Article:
The Audi A8L W12
Audi
The Audi A8L W12 has adaptive cruise control that relies on expensive sensors in the car's front end. Replacing them after a collision (even a minor one) can be costly.
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updated 10/11/2006 8:17:15 AM ET 2006-10-11T12:17:15

Insurance companies set their rates according to how much they expect to shell out if you should wreck your car. They also factor in the probability that you actually will wreck your car, based on the composite histories of people who own the same model. These Top 10 Most Expensive Vehicles to Insure are pricey ones to begin with. On top of that, they possess idiosyncrasies that can contribute to higher repair costs, or increase the odds that repairs will one day be needed.

High-performance models made for athletic, aggressive driving are more likely to tempt you to make risky maneuvers. Powerful engines entice you to drive faster, which not only increases the likelihood of accidents but also can increase the severity of damage if you do encounter an unavoidable obstacle.

Other idiosyncrasies drive up the cost of repairs after you encounter such an obstacle. Lightweight materials like aluminum can cost more to straighten than plain, old steel. Sport suspensions and brakes can require more time in the shop to repair. They can demand more skill from technicians and call for expensive replacement parts. The same applies to exotic engines; complicated mechanisms like, say, retractable hardtops; and to sophisticated electronic systems, such as adaptive suspensions. Even the location of such systems can be a factor.

For example, the expensive radar sensors used by adaptive cruise control are typically hidden in the front end, where they're particularly prone to damage even in minor dust-ups.

“Some vehicles are just more difficult to repair,” said Mike Siemienas, spokesperson for Allstate Insurance Co. “Exotic metals can drive up the cost, because of repairability. And as the electronics become fancier, they can also have an impact.”

Our list was compiled from ratings published by the Insurance Services Office (ISO). We arranged the cars from the highest manufacturer's suggested retail price to the lowest. All cars and prices referenced in this list are for 2006 model year vehicles.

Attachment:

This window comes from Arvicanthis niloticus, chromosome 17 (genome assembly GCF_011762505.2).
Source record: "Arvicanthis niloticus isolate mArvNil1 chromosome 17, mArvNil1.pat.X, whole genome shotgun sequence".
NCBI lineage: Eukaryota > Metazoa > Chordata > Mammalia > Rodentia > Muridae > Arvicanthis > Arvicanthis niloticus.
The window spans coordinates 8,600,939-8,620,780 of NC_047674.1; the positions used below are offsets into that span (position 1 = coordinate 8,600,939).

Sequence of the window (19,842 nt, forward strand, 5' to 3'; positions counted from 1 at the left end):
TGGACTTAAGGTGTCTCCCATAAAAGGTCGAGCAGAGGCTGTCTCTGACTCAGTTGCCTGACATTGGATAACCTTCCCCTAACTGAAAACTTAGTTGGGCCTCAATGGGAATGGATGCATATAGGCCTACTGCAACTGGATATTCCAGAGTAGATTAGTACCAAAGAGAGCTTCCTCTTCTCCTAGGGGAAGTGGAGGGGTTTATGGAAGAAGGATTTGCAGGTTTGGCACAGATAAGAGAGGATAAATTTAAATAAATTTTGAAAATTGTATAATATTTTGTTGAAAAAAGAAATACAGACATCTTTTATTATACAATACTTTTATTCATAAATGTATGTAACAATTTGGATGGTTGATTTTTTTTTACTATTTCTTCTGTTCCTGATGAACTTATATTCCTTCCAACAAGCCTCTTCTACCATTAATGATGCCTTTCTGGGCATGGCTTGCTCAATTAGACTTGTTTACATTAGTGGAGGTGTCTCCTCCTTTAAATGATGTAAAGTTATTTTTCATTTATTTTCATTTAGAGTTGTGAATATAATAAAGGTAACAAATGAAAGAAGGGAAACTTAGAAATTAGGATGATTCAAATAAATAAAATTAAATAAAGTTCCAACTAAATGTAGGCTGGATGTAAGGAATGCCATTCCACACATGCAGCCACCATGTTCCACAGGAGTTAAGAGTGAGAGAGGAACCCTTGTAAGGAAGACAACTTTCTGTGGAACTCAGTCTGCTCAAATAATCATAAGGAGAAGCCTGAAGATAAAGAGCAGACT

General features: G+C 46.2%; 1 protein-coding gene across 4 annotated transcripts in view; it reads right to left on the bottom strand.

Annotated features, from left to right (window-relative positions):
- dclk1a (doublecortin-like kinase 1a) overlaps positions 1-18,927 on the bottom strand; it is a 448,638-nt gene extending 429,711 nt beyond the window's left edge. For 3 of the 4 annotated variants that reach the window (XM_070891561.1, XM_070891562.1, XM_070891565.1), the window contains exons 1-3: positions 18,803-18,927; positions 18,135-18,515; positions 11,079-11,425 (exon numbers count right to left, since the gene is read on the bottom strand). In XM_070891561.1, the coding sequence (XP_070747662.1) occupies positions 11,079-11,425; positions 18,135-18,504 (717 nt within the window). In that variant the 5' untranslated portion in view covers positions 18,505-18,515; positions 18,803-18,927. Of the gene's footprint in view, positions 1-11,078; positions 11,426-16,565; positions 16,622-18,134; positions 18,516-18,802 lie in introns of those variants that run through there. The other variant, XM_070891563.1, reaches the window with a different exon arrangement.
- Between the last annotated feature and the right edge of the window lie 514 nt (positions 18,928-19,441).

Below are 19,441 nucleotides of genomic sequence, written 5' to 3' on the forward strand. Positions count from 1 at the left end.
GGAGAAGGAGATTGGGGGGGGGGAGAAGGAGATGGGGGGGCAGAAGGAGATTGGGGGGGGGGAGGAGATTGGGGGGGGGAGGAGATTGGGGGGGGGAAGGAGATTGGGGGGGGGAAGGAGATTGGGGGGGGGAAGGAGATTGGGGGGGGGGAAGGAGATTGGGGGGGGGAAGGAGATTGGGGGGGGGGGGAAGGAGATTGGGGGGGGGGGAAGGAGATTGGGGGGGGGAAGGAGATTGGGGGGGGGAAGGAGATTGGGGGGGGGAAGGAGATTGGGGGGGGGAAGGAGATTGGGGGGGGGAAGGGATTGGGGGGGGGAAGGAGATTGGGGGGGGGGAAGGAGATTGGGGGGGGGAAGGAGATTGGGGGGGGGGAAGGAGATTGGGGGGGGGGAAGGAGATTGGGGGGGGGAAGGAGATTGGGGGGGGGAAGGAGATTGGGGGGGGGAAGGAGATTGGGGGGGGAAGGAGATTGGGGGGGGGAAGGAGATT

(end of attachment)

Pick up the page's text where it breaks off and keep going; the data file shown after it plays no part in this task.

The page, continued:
The information was provided by Dave Dasgupta, ISO's public information officer. He selected current vehicles that receive the highest risk rating for damage assigned by ISO as of autumn 2006 (the service updates the rankings regularly, as vehicle histories change). These 10 cars and SUVs receive a risk rating of 27 on a scale of one to 27.

Also called the Vehicle Symbol Rating, a rank of 27 is applied to all new vehicles that list for $80,000 or more, Dasgupta explains. That makes them equal insurance hazards, according to ISO's methodology.

“The rating symbols are advisory in nature, giving an indication of cost to repair based on the MSRP by make and model,” Dasgupta said. From there, individual underwriters assign their own rates. “Individual companies do their own due diligence, looking into the history of the car as part of their underwriting process,” he said.

Therefore, savvy consumers comparison-shop among insurers.

“Different companies determine different factors that influence the vehicle's insurance rate,” said Chante Jefferson, spokeswoman for the online insurance company Progressive Direct. “At Progressive, the rate is based on the experience of the specific vehicle, influenced by characteristics that include model year, MSRP, weight, size of the vehicle, horsepower and manufacturer of the vehicle.”

This ranking applies only to the physical-damage portion of a policy. The price of personal-injury protection is computed separately, but according to Kim Hazelbaker, senior vice president of the Highway Loss Data Institute (HLDI), physical damage is the major component of a new-vehicle policy. Other factors also affect your individual insurance premium, especially the area in which you live and work and your personal driving record. A comparison of the relative insurance losses of all cars — a good indication of their relative insurance rates — is available in the report “Injury, Collision and Theft Losses by Make and Model” on HLDI's website.

The list (see slide show link above) shows that insurance rates are granular: They break down into particular versions of vehicles.

For example, a 50-year-old husband and wife who own a home in Washington, D.C., have clean driving records and finance a basic 2006 Porsche Cayenne will pay $1,138 annually for the recommended policy from Progressive.com. But if the '06 Cayenne is the turbocharged version, the couple's annual premium jumps to $1,750.

Besides the model you buy, other fixed factors help determine your personal insurance rate, including your age, gender and the location of your home. To help keep your rate reasonable, advises Allstate's Mike Siemienas, “be a good driver: Don't get moving violations, don't get into accidents and have a safe driving record.”

“First and foremost, shop around for the best combination of price, coverages and services,” recommended Jefferson of Progressive. “Keep a clean driving record, avoid lapses in coverage, don't carry excess coverage and manage your credit.”

© 2013 Forbes.com

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